Bitcoin broke through the $40,000 mark at the beginning of 2021 so we thought it timely to analyse the state of the cryptocurrency markets. This article provides a basic breakdown of:

  • Cryptocurrencies
  • Trading Exchanges, volumes and instruments
  • Market participants
  • Evolution of Bitcoin, Blockchain and Mining.


How many digital currencies are there?


The number of digital currencies has exploded. Needless to say, the majority of the 2,000 currencies out there are superfluous for the evolution of crypto assets and tend to be Bitcoin but with a slight gimmick or tweak. We have focused on the top 5.





Who are the major trading exchanges and what is traded?


There are two types of exchange; centralised and decentralised.


  • Centralised exchanges take place off the Blockchain i.e. you open an account and the exchange has custody of your balance. This means you can trade frequently with other users in the exchange without the delay of blockchain processing, however, it does mean that you suffer counterparty risk.
  • Decentralised exchanges are essentially a peer to peer marketplace for exchange and are executed on the blockchain.






The majority trading of crypto is against a FIAT currency (a government-backed currency) however the range of instruments has ballooned with many of the usual instruments you would find on an FX market available. This includes options, futures, swaps and index products as well as some more unique crypto assets like Crypto Tokens. Tokens reside on their own blockchain and are usually tied to physical assets or utility although they can also be linked to a cryptocurrency with a payout based on a smart contract (similar to a structured product). Ethereum is the most popular platform for raising tokens through an ICO (Initial Coin Offering).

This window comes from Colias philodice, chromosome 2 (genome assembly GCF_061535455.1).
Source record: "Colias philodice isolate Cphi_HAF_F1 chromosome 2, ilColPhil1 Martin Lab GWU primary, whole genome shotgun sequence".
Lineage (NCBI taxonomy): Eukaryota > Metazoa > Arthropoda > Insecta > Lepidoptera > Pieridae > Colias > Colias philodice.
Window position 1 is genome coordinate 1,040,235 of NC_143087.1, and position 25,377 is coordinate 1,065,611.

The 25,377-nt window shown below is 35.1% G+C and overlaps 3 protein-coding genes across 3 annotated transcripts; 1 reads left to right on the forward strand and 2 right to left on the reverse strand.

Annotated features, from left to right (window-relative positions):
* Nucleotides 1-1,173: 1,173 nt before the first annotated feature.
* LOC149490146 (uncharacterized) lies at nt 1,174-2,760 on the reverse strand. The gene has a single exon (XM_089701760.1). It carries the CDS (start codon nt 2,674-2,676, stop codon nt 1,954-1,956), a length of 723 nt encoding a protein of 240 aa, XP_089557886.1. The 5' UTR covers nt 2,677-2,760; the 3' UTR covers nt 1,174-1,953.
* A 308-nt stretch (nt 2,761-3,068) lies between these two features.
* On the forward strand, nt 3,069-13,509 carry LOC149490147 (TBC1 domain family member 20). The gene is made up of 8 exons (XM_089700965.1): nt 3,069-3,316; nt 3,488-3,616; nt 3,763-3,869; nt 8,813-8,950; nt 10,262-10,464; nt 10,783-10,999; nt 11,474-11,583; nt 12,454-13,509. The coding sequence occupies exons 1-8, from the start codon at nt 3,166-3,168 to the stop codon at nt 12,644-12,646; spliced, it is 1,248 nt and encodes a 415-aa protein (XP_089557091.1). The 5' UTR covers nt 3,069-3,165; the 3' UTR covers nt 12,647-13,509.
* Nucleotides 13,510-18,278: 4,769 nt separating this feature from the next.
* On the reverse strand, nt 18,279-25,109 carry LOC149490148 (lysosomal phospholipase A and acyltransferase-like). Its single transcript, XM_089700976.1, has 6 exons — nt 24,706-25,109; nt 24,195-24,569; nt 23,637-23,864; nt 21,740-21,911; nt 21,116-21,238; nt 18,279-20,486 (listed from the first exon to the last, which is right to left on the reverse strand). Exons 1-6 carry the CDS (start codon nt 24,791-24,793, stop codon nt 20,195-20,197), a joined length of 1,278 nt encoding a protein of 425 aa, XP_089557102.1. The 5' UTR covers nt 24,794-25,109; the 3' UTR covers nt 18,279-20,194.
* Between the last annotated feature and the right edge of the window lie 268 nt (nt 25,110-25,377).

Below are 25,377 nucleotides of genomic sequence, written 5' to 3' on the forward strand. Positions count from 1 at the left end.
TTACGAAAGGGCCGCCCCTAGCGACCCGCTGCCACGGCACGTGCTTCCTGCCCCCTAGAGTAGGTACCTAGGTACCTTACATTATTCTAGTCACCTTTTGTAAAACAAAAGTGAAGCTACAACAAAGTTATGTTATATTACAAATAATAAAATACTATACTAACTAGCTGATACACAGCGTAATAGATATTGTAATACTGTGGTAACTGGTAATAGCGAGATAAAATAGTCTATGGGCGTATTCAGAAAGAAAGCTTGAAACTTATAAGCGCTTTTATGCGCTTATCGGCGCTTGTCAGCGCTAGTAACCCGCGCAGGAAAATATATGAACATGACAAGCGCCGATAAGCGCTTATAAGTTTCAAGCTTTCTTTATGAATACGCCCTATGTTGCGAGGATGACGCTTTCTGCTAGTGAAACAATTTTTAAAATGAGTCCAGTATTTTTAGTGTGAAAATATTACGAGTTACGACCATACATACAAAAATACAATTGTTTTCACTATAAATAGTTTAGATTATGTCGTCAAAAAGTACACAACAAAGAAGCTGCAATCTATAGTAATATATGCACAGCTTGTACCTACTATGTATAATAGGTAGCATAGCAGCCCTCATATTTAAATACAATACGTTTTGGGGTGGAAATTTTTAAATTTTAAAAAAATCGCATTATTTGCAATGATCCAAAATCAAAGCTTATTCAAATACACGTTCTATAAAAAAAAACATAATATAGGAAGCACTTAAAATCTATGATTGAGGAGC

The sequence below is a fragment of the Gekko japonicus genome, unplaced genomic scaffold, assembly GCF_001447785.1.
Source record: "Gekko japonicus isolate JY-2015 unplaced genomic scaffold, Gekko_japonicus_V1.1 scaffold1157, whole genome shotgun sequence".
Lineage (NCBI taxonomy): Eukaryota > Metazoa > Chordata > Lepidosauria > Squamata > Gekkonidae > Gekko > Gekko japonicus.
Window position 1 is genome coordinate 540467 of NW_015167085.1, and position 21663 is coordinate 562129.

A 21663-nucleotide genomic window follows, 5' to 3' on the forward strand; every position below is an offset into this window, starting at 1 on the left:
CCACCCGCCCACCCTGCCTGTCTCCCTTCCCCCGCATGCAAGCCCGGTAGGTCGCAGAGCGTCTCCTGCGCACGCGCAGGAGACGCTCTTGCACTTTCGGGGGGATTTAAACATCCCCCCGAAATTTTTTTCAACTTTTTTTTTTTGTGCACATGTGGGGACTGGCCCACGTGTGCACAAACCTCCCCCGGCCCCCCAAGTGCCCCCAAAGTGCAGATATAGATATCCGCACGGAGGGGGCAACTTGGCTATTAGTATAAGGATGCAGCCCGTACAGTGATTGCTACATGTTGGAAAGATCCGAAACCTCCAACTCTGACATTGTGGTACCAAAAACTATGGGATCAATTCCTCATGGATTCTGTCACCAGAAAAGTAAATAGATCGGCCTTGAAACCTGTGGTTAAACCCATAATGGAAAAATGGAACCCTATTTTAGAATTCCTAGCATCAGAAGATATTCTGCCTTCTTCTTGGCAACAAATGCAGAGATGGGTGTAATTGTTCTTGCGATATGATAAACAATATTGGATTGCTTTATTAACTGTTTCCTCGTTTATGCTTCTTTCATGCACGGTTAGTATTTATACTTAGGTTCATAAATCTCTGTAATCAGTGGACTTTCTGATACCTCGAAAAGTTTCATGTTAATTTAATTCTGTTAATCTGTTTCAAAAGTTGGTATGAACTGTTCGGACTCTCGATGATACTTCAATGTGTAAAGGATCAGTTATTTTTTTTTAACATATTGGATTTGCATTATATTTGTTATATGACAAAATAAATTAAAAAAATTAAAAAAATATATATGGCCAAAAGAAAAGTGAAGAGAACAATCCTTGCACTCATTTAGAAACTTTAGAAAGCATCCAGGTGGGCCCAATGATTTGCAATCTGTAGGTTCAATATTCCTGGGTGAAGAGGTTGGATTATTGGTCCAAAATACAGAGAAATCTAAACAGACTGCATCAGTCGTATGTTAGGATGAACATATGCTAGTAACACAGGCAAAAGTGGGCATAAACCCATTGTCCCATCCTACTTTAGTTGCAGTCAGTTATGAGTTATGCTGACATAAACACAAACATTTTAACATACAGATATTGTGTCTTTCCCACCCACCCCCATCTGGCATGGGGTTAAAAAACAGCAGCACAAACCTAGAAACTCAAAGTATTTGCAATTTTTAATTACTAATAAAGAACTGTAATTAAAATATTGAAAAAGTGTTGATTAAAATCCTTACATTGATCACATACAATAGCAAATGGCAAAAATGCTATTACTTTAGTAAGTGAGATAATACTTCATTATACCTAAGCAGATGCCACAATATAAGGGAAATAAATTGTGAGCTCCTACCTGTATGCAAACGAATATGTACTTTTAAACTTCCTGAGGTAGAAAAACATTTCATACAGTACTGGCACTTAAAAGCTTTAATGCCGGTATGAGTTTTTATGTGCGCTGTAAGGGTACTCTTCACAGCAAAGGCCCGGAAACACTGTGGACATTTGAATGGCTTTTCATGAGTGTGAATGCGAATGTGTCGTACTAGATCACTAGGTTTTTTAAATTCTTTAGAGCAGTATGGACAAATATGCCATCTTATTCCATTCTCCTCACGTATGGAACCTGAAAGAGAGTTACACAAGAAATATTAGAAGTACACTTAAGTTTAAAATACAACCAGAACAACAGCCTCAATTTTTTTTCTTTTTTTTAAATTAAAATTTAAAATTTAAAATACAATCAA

Who has a crypto trading desk?


The largest player in Crypto from the trading world is arguably DRW. They set up Cumberland in 2014 and have progressed from proprietary trading to market-making and index formation (Cumberland Liquid Prime Crypto Asset Index)


Other trading firms that have set up Digital Desks include:


  • Jump Trading
  • Susquehanna
  • Akuna Capital
  • Flow Traders
  • CMT Capital
  • Jane Street
  • Hudson River Trading


This list is only likely to expand with a few obvious trading firms missing from this list. It's only a matter of time before they enter the Frey.



Where it all began

In 2008, a paper titled Bitcoin: A Peer-to-Peer Electronic Cash System was published by a pseudonym author, Satoshi Nakamoto. The paper proposed an innovative way to solve the problem of trust in a decentralised digital currency, namely a blockchain. A blockchain is a decentralised ledger that is maintained by all the network participants.


The first digital currency created was Bitcoin. Every bitcoin in circulation is included in the blockchain ledger and attributable to an address (account balance). The current number of bitcoin in circulation is 18,604,593.75 (equivalent to roughly USD 692 billion at today's market price). Bitcoins are stored in digital wallets, which contain the public and private keys associated with your bitcoins. The private key is essentially your PIN and acts as a digital signature whilst the public key is similar to your account number.



How do bitcoin transactions work?


To make a payment in Bitcoin you need the address of the recipient's wallet and your own public and private key to validate the transaction. You enter the transaction details, amount, addresses and a transaction fee (we will explain further in next paragraph) and broadcast to the bitcoin network where it will reside in the memory pool (Mempool) which is the database of all unconfirmed transactions.



How are transactions confirmed?